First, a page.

The invention also includes a method for bypassing the nonresponsive controller in order to maintain Fibre Channel Loop coherency. The method includes receiving, by a first device controller, a first input signal from a first controlled device over the Fibre Channel loop; reconditioning the first input signal to reduce noise and jitter; monitoring, by a signal detection circuit, the clock pulse timing characteristics of a first controller output signal from the first device controller derived from the first input signal to a second device controller; and selectively redirecting the reconditioned first input signal as the output signal of the first controller when the monitored signal fails to meet predetermined signal characteristics.
FIG. 1 is a diagrammatic illustration of a Host Server system having a plurality of external Hubs to provide resiliency from Fibre Channel Loop agent failure.
FIG. 2 is a diagrammatic illustration of an overview of a first embodiment of the inventive Host Server system which eliminates the need for external Hubs and provides resiliency from Fibre Channel Loop agent failure using inventive loop by-pass resiliency circuitry.
FIG. 3 is a diagrammatic illustration showing detail of a first embodiment of the inventive loop by-pass resiliency circuitry interposed between first and second controllers and a host server (or, alternatively a disc device loop).
FIG. 4 is a diagrammatic illustration showing an enhancement to the embodiment in FIG. 3 wherein additional logic is provided responsive to a failure condition within the controller.
FIG. 5 is a diagrammatic illustration showing detail of a second embodiment of the inventive loop by-pass resiliency circuitry illustrated in FIG. 4 and adding an optional power-supply redundancy circuitry.
FIG. 6 is a diagrammatic illustration showing detail of a commercial Fibre Channel Repeater/Hub circuit.
FIG. 7 is a diagrammatic illustration showing the manner in which the commercial Fibre Channel Repeater/Hub circuit illustrated in FIB. 6 may be modified to provide structures useful for a third embodiment of the inventive structure and method.
A first embodiment of the inventive structure and method is now described relative to the illustrative schematic diagram of a host server system 101 in FIG. 2. The inventive structure and method generally provide dual device controllers 102, 103 having a plurality of host ports 111, 112, 113, 114 and a plurality of disc drive ports 121, 122, 123, 124, 125, 126, 127, 128, which is particularly suited to Fibre Channel Loop communication links between the two host servers (host server 1, Host server 2) 104, 105, controllers 102, 103, and controlled devices, and which provides channel resiliency in the event of a controller or loop agent failure. In one particular embodiment, the inventive structure and method provide a RAID disc array controller system supporting dual 100 MB/s Fibre Channel host ports (i.e. host ports 1 and 2) and quad Fibre Channel disc ports (i.e. disc ports 1-4); however, those workers having ordinary skill in the art in light of the disclosure provided herein will appreciate that the inventive structure and method is not limited to this particular configuration, but rather may readily be extended to other communication links like, for example, 25 MB/s, 50 MB/s, and the 200 MB/s and 400 MB/s Fibre Channel communication links currently under consideration and/or development.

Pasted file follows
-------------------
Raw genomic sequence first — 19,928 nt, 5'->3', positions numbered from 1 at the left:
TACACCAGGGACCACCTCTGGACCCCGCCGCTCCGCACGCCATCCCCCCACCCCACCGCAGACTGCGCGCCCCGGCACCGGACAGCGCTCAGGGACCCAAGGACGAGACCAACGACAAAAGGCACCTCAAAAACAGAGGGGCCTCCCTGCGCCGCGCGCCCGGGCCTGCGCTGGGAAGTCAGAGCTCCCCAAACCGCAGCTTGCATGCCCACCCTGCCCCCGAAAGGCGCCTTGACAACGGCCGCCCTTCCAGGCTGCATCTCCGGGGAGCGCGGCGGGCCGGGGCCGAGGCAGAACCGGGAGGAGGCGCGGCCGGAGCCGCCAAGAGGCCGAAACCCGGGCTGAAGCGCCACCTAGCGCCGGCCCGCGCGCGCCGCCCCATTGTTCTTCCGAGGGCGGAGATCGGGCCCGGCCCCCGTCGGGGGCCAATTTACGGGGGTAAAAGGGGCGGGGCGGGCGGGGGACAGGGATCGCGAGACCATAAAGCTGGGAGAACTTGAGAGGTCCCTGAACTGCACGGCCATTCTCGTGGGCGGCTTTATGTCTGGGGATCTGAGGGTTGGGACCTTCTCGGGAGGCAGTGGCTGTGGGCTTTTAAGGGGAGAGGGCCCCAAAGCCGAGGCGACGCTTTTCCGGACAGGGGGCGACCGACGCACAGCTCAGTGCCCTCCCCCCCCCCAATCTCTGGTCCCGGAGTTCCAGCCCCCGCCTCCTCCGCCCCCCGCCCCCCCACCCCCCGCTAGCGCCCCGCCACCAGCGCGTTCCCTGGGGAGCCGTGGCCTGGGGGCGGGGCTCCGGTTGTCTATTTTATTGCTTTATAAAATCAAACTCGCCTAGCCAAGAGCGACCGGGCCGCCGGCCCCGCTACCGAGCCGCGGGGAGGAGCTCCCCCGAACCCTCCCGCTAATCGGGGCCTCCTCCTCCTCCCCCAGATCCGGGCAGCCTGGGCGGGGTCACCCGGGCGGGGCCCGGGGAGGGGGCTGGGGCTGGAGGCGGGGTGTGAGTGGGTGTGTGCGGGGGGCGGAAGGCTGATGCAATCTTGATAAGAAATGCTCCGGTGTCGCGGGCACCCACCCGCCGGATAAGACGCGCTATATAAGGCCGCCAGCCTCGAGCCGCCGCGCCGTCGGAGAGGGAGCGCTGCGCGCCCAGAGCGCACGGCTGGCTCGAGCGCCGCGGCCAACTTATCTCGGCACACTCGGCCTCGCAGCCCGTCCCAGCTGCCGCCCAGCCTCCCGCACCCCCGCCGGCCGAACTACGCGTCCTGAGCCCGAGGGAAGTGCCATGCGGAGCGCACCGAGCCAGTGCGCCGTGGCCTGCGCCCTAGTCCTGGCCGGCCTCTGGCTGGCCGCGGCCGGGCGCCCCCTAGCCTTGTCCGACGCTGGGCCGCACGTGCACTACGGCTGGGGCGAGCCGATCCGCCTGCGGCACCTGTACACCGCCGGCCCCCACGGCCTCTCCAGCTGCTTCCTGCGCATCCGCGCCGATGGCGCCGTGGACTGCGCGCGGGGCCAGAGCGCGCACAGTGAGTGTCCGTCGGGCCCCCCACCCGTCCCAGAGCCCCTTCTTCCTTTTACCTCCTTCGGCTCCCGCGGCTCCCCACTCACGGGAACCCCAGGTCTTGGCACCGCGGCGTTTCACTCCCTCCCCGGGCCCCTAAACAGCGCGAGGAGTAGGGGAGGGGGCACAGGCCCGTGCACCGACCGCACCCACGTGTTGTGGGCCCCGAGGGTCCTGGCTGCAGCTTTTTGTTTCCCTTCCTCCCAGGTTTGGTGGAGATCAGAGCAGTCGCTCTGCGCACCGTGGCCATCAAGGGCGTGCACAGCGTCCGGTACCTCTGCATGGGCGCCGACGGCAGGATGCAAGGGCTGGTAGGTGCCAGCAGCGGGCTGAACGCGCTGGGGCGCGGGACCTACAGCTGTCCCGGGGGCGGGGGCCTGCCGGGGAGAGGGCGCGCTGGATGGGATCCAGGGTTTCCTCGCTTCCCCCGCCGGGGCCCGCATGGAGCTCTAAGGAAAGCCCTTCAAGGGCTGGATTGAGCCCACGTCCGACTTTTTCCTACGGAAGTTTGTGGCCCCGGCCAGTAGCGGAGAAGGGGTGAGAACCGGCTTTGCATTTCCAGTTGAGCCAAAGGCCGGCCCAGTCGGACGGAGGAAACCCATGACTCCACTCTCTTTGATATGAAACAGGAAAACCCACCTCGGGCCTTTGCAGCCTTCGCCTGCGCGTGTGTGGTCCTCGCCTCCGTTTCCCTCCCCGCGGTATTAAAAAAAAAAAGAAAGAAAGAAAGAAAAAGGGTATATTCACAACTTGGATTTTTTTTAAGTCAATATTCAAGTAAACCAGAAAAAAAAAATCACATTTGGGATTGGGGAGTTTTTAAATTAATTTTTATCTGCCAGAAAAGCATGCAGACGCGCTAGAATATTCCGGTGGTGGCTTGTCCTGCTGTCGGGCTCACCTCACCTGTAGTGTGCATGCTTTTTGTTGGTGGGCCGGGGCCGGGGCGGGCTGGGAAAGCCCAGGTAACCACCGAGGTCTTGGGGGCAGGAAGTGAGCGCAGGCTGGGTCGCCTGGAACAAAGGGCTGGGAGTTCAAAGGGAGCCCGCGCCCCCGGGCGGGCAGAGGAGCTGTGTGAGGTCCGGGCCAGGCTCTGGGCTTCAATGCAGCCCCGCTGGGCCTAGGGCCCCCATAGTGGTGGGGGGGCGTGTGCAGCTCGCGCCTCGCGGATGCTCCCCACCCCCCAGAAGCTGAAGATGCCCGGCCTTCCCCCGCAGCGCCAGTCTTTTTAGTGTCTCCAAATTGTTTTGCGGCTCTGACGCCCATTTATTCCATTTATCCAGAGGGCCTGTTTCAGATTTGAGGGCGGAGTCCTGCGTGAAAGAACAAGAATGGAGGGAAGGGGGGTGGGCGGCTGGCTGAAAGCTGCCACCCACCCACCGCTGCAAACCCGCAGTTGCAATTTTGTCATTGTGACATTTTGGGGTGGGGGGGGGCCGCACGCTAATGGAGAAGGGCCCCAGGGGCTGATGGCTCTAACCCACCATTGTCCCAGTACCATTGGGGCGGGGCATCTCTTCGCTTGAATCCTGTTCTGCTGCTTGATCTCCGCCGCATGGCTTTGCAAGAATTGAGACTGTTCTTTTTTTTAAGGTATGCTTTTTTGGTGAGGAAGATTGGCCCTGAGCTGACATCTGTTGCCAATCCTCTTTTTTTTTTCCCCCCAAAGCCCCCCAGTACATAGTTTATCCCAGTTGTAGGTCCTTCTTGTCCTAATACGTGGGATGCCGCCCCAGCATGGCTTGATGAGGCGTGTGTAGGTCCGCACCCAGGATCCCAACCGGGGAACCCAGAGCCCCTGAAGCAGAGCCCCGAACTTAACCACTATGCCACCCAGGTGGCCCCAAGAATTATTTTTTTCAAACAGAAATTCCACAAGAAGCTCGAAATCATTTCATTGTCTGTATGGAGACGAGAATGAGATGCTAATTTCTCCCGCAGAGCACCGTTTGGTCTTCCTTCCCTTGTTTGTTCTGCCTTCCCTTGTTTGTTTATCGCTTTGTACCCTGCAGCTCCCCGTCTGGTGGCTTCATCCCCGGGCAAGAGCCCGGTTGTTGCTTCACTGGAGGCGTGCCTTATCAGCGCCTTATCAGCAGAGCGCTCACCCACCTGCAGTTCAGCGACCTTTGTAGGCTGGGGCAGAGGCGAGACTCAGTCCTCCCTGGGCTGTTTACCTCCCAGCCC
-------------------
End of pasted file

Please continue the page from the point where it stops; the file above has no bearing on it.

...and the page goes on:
Aspects of the inventive structure and method are now described relative to the diagrammatic illustration in FIG. 2. The inventive system with FC Loop resiliency eliminates the aforementioned problems with conventional systems by including one or more Loop Resiliency Circuits (LRC) 130 in association with each host port 111-114 and/or disk port 121-127, preferably internal to and on the same board as the controller 102, 103 itself. We note that although the inventive LRC may be used for selected ones of the host ports and/or for selected ones of the disk ports, full advantage of the inventive structure and method are achieved by applying the inventive LRC to each of the ports. Of course, in some instances, the controlled devices may not fully support the inventive structure and in such cases at least partial benefit of the inventive structure and method will be realized by applying it where possible.
In one embodiment of the invention, a Loop Resiliency Circuit 130 is provided for each host-controller FC link and each disc device FC link. These circuits are generally show within the controllers 102, 103 and designated by 130A, 130B, 130C, 130D, 130E, 130F, 130G, 130H, 130I, 130J, 130K, 130L. Each LRC 130 effectively provides an alternative path, or by-pass path, to maintain the integrity of the loop in the event of a controller failure for any reason, in the dual-active controller configuration. We note that the inventive structure in FIG. 2 eliminates six external Hubs 34-35, 50-54 required to provide loop resiliency in the system of FIG. 1.